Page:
Fermented foods inhibit inflammation
Fermented foods such as raw sauerkraut, as probiotic superfoods, not only stimulate digestion and balance the intestinal flora. They also protect against inflammation by boosting the immune system against bacterial infection with beneficial bacterial cultures. Try making your own Sauerkraut. I’ll teach you how.
However, you should consume fermented dairy products, such as kefir, with caution. They defile and acidify the organism, which in turn can promote inflammation.
Spinach as part of an anti-inflammatory diet
Spinach is one of the superstars among the vegetables. With an above-average intake of vitamins and minerals, these green leaves also provide health-promoting phytonutrients such as carotenoids and more than a dozen flavonoids, which scientists have identified as anti-inflammatory and anti-cancer agents.
As an excellent source of the antioxidants vitamin C and E, beta-carotene, manganese, zinc and selenium, spinach is a natural protective shield against oxidative stress and resulting inflammatory diseases.
Broccoli within an anti-inflammatory diet
Broccoli has also secured itself a place in the first league of preventive vegetables. In addition to the anti-inflammatory vitamin, the green superfood, furthermore, contains anticancer and detoxifying phytonutrients such as sulforaphane and glucosinolates. Plus, broccoli has a high content of kaempferol.
This flavonoid reduces the effects of allergens in the body and, thus, significantly diminishes the likelihood of inflammatory diseases.
Brown algae in the anti-inflammatory diet
Brown algae such as kombu, wakame and arame are rich in fucoidan, a complex carbohydrate ascribed to anti-inflammatory and anti-cancer properties. In Traditional Chinese Medicine (TCM) they utilize algae as versatile medicinal plants.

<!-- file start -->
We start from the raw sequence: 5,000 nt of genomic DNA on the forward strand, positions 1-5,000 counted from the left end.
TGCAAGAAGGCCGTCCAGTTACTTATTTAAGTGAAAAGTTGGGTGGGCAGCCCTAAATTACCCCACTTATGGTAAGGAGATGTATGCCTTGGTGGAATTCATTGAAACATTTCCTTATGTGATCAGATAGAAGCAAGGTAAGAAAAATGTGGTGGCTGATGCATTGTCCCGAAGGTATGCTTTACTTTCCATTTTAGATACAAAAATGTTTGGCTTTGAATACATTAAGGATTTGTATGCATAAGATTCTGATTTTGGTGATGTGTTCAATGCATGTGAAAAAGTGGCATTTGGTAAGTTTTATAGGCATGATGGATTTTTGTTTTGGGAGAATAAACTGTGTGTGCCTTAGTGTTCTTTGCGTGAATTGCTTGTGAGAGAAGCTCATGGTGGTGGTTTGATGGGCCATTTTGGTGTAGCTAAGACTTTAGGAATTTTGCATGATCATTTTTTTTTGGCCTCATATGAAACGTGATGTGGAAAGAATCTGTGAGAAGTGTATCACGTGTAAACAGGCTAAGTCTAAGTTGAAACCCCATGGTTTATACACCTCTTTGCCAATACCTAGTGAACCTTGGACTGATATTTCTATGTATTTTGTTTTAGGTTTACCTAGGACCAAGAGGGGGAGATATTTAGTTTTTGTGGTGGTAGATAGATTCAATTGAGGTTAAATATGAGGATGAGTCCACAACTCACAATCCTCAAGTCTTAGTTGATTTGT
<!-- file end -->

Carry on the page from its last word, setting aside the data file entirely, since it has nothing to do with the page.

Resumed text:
The fiber also cleans the digestive tract and supports fat metabolism. Good reasons for the next visit to the Japanese restaurant of your trust!
Onions and garlic have an anti-inflammatory effect
Onions and garlic belong to the family of leeks, which are characterized by their health-promoting sulfur compounds. While onions defend the sulfur molecule onionin A, and the antioxidant quercetin against inflammatory processes, garlic is also a well-tried home remedy for inflammation.
Its special sulfur compounds stimulate the protective mechanisms of the immune system against various pathogenic invaders.
Turmeric and ginger against inflammation
According to ancient traditions, they use turmeric and ginger in both traditional Indian and Chinese medicine as a strong anti-inflammatory agent. It acts even more effective than the essential oil of the goldenseal is the orange-yellow dye curcumin.
Their anti-inflammatory power is comparable to strong chemical drugs, without the nasty side-effects.
Cherries act 10 times more anti-inflammatory than aspirin.
Recent research has even called the red fruits the most potent anti-inflammatory agents that nature has to offer.
The responsible ingredient identified is an antioxidant plant dye (an anthocyanin), which belongs to the group of flavonoids.